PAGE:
The versions of the story began to differ. Each time the story got handed down, it became smoother. More polished. Easier to hold.

Some stories became so polished, so perfectly clear that they simply reflected the image of anyone who looked into it.

And that is all.

My Brother's Stellar Show: Cosmic Perspectives

I am heading to Santa Fe to attend and participate in this production, and I cannot wait! Join us! Or support the effort with a donation. Proceeds from this show will support the renovations at the Santa Fe Community College Planetarium.

Saturday, May 12 at 7:30 PM - 9:30 PM MDT
Paradiso Santa Fe
903 Early Street, Santa Fe, New Mexico 87505

Bring your dreams and hang them on the stars...

Every culture has looked OUT to get a better view of what is INSIDE themselves. Cosmic Perspectives utilizes astronomy, dream interpretation, improvisational theater and imaginative play to weave a new cosmic story based on the characters from your dreams. Together we create a new perspective that may deepen your relationship with the cosmos.

This is a Storytelling and interactive event that will take place inside a 12-foot domed planetarium that will be put up inside Paradiso!

Bring: a dream journal, a small palm-sized gift, and a sense of exploration.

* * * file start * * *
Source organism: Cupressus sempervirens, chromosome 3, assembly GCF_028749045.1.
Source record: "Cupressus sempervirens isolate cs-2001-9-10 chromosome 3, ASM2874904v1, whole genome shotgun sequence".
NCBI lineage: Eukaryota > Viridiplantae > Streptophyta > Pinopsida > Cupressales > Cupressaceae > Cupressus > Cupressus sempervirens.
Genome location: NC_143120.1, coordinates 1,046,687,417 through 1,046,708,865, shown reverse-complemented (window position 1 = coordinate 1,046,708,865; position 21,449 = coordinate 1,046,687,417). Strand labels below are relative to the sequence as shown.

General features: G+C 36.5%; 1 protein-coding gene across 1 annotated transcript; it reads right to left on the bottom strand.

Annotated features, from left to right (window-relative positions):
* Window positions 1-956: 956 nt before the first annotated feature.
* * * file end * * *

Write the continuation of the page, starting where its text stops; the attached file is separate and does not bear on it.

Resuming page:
Tickets: Sliding Scale, $10-$30

About the Facilitator: Kyle is a storyteller, a student of the universe and sometimes silly. After years as a commercial crab fisherman, Kyle's son helped him discover a passion for teaching about the amazing world on which we live. Kyle works for Digitalis Education Solutions and helps set up planetaria around the world.

A Prophecy of the Lummi Nation

This post is a prophesy passed down by the Lhaq'temish, the People of the Sea. The people of the Lummi Nation are the original inhabitants of Washington's northernmost coast and southern British Columbia. For thousands of years, they have worked, struggled and celebrated life on the shores and waters of the Puget Sound.

A loooong time ago, the mountains thought they were the people.

A loong time ago, the trees thought they were the people.

A long time ago, the animals thought they were the people.

Someday they will say, "A loooooooong time ago, the human beings thought they were the people."

And that is all.